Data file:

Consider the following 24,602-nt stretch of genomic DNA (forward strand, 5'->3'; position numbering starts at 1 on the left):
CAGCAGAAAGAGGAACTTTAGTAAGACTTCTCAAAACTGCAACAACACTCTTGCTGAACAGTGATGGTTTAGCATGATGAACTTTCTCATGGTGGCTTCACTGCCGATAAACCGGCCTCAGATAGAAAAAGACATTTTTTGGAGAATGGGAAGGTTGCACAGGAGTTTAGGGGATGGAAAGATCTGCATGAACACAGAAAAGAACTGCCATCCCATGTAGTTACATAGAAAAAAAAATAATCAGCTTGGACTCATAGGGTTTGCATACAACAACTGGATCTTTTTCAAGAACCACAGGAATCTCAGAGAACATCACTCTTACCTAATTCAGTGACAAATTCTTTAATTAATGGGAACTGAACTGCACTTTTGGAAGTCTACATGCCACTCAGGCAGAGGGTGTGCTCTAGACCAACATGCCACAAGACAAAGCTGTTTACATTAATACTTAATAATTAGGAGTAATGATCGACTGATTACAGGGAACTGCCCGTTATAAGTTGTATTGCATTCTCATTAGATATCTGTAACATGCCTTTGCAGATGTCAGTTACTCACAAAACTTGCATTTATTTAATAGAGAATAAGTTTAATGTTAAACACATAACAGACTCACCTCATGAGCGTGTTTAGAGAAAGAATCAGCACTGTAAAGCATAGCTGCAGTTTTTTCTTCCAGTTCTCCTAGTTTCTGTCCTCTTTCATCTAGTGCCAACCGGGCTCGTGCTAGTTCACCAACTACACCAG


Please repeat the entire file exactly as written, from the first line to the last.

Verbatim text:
Consider the following 24,602-nt stretch of genomic DNA (forward strand, 5'->3'; position numbering starts at 1 on the left):
CAGCAGAAAGAGGAACTTTAGTAAGACTTCTCAAAACTGCAACAACACTCTTGCTGAACAGTGATGGTTTAGCATGATGAACTTTCTCATGGTGGCTTCACTGCCGATAAACCGGCCTCAGATAGAAAAAGACATTTTTTGGAGAATGGGAAGGTTGCACAGGAGTTTAGGGGATGGAAAGATCTGCATGAACACAGAAAAGAACTGCCATCCCATGTAGTTACATAGAAAAAAAAATAATCAGCTTGGACTCATAGGGTTTGCATACAACAACTGGATCTTTTTCAAGAACCACAGGAATCTCAGAGAACATCACTCTTACCTAATTCAGTGACAAATTCTTTAATTAATGGGAACTGAACTGCACTTTTGGAAGTCTACATGCCACTCAGGCAGAGGGTGTGCTCTAGACCAACATGCCACAAGACAAAGCTGTTTACATTAATACTTAATAATTAGGAGTAATGATCGACTGATTACAGGGAACTGCCCGTTATAAGTTGTATTGCATTCTCATTAGATATCTGTAACATGCCTTTGCAGATGTCAGTTACTCACAAAACTTGCATTTATTTAATAGAGAATAAGTTTAATGTTAAACACATAACAGACTCACCTCATGAGCGTGTTTAGAGAAAGAATCAGCACTGTAAAGCATAGCTGCAGTTTTTTCTTCCAGTTCTCCTAGTTTCTGTCCTCTTTCATCTAGTGCCAACCGGGCTCGTGCTAGTTCACCAACTACACCAG